The options obviously went crazy Costa, Madisons (not my favourite … is it still a going concern?). So to wend my way to the heart of my thesis, it was this smorgasboard of coffee options was the beginning of the mulitple opt-in society … coffee loyalty cards for bejesus. So in many ways the genesis of 2.0 can be traced to my favourite pastime. It was this act of opting in that changed it all for me but can anyone help me opt out or at least manage the terrifying world of coffee loyalty schemes?
Quommm …. on. Cold coffee in Berlin was fun and the lasting memory of check point Charlie was not the rush toward freedom but the use of a twitter wall. The Berlin twitter wall was my first taste of the new transparency as a face-to-face medium and I am not sure if I agree. In fact the whole phenenoma of closed groups using digtial communications to talk about others amongst themselves is slightly unnerving. It strikes me that as telecoms and Internet colide that there is a need to reassess some of the rules around digital communications. Does the personal closed, opt-in world of telecoms over ride the established ideas of Internet? Certainly in terms of Twitter and how it is being used there seems to be a need for a new Twittiquette. Any thoughts on what this would look like? Is it a sounding board or a broadcast mega phone?
Not wanting to ressurect check points
Cold coffee has been a rare luxury of late with boot camps, Roman holidays but most of all the launch of new thinking around the impact of mobile on the world. So what you yawn? Mobile is clearly something for kids, fads and Koreans.
Well if you believe Will Harris, the mobile dog is about to have its day.
In fact it’s going to be a super day as he believes that there is weird tribal super user behaviour around mobile that has passed us all by and holds the key to building mobile conversations. To check out Will’s view in full, click here to see his White Paper on the rise of the mobile super user
What’s more, this new day is all about the collision between mobile and Internet behaviours that will see more genuine conversations and ‘opt-in cultures’ dominating the sad old push/pull micro community world of the web. The chart below is our view of what might be coming next. The super losers in society 2.0 could well be those who can’t get to grips with the coming mobile culture. Let me know if you’re a user or agree with the super user future?
In this first post on the subject of the mobile super user I would like to share some of Will’s thoughts regarding who is a mobile super user:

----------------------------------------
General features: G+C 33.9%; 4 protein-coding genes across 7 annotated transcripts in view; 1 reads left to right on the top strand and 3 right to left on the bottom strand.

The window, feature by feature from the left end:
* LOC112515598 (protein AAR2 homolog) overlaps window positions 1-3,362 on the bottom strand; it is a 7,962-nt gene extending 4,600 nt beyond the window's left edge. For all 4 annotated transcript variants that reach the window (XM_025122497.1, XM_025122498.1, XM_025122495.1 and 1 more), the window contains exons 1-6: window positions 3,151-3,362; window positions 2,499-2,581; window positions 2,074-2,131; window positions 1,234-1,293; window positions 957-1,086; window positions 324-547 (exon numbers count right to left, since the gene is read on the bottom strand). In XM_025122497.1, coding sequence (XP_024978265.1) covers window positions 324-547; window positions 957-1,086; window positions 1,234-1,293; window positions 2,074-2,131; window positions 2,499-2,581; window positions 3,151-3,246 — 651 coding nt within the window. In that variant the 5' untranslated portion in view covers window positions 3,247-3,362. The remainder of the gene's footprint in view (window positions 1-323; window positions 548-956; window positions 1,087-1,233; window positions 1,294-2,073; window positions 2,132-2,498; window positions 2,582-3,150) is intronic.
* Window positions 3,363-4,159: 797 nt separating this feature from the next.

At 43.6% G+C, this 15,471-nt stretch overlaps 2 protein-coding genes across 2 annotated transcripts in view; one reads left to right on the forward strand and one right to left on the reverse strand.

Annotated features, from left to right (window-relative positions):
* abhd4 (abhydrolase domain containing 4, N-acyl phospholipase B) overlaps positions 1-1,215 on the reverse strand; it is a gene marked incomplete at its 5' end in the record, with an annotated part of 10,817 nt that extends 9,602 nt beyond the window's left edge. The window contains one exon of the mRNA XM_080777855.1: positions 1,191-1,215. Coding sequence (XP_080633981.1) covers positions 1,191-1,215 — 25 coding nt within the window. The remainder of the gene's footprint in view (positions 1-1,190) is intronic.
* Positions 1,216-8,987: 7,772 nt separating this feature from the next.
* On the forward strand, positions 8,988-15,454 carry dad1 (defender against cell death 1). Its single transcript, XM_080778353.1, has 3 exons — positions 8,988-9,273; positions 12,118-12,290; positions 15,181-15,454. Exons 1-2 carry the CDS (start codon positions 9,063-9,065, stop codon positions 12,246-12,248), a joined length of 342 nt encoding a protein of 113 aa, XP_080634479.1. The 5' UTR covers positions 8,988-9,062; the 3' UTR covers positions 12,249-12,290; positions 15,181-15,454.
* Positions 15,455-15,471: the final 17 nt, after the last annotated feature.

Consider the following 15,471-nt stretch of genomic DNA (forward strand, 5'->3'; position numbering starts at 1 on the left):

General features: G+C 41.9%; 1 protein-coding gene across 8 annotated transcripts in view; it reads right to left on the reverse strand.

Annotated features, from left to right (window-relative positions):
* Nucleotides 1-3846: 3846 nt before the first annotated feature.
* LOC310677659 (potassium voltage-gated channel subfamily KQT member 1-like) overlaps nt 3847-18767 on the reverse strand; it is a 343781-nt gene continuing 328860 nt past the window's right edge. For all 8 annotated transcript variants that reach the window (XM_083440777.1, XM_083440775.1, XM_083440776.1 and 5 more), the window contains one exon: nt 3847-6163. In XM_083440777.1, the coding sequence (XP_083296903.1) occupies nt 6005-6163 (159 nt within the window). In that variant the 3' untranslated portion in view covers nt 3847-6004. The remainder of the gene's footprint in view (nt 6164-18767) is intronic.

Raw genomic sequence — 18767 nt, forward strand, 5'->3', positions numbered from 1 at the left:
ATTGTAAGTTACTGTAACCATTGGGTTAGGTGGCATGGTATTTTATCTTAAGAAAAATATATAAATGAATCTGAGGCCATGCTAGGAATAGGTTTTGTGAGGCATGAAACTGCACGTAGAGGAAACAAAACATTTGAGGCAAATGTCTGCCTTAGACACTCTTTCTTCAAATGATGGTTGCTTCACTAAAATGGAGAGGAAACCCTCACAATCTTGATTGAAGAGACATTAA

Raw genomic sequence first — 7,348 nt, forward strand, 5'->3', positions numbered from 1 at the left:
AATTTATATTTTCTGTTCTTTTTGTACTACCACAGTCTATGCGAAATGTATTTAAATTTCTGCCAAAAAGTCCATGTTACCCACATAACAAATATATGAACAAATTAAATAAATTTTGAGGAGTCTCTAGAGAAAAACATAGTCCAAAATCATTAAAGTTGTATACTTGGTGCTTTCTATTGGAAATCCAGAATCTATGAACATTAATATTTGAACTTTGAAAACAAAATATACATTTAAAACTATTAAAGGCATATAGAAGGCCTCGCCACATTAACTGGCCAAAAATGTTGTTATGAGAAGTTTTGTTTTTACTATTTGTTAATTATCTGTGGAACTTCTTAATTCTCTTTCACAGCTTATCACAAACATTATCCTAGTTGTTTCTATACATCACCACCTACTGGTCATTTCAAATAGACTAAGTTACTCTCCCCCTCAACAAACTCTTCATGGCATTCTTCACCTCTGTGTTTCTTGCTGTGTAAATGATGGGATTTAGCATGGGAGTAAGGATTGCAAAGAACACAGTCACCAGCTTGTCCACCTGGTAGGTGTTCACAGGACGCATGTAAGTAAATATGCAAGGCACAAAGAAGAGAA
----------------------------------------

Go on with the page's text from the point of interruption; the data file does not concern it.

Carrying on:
- Super Users have re-purposed the phone for their own ends. For them it is not primarily a mechanic for speech any more.
- Super Users are always connected, and never isolated. They are less planned, and live their lives in a more spontaneous way. They are better informed, and up to date with the world around them. Furthermore, because they are better at multi-tasking, they live very much in real-time. Finally they are less aware of distance, and are regularly in touch with more friends than most.
- Super Users create Super Societies – societies awash with Super Users are less formal and more direct. They are less tolerant of hierarchies and used to unfettered, uncensored communications. They are open to new ideas and express those ideas with a new degree of intimacy.
- The Establishment will never use SMS – Will points out the recent uprising in Burma was predominantly communicated via videos and photos from mobile phones.
- Super Users are the most valuable consumer group – they are more extrovert, more fashionable, more chatty and far more in touch with the world around them – they are the influencers.
- Top communications tools are IM, Facebook and SMS. They tend to be big users of IM and social networking
I will post again on this subject looking into the two facets of: “Mobile Internet or Internet Mobile” and “Super User in the Digital Age”.
Technorati Tags: mobile super user, super user, society 2.0, mobile, internet behaviour
If there is one thing possibly more sacrosanct than cold coffee it is a Bloody Mary. So you can imagine a certain degree of angst when I discovered recently the 2.0 bottom-up-bug had started to mess with this important institution. To be clear I found a place that prided itself on a do-it-yourself Bloody Mary where the everyday punter was expected to pay not only for the ingredients but the privilege of putting the drink itself together. You see in my traditional view any cocktail, let alone one as important as the tomato juice king, needs to be prepared by a highly-qualified professional bar person who is not only able to create the right beverage but also exudes respect for the institution. This is a question of nuance. A Cosmopolitan should be delivered with a certain panache, a Slow Comfortable Screw with the right degree of irony and cheekiness, and clearly the BM with respect. The democratisation of the building process clearly drives a train through this conceit So standing in the special drink-creation section of the bar as I surveyed the smorgasbord of ingredients, I was deeply worried as to the outcome. Yet just as I was about to enquire into the opportunities of work in Patagonia (surely they still believe in tradition there) a colleague came to the rescue. This chap, who shall for ever more be Bob ‘The Mary’ Grove, took the mountain of ingredients and knocked up four drinks that were worthy of serving on the morning after the Annual Vituallers Gala Ball. So a radical thought for Hargreaves Does bottom-up actually lead to better processes? Firstly depends who you know I guess. So this brings me back to participation. For years I have been trying to complete an opus entitled Great Bloody Marys of My Time, a riveting read I am sure except for the fact that actually there are too many great bloody Marys. JFK Airport has a bar with a good one, The Sirenuse Hotel in Positano the best but, more often than not, they disappoint; including at The Ritz I should add. So in the best traditions of the bottom-up, wiki fuelled new world, I would be grateful for any tips that could help me speed up my research and foster my new found democratic fervour.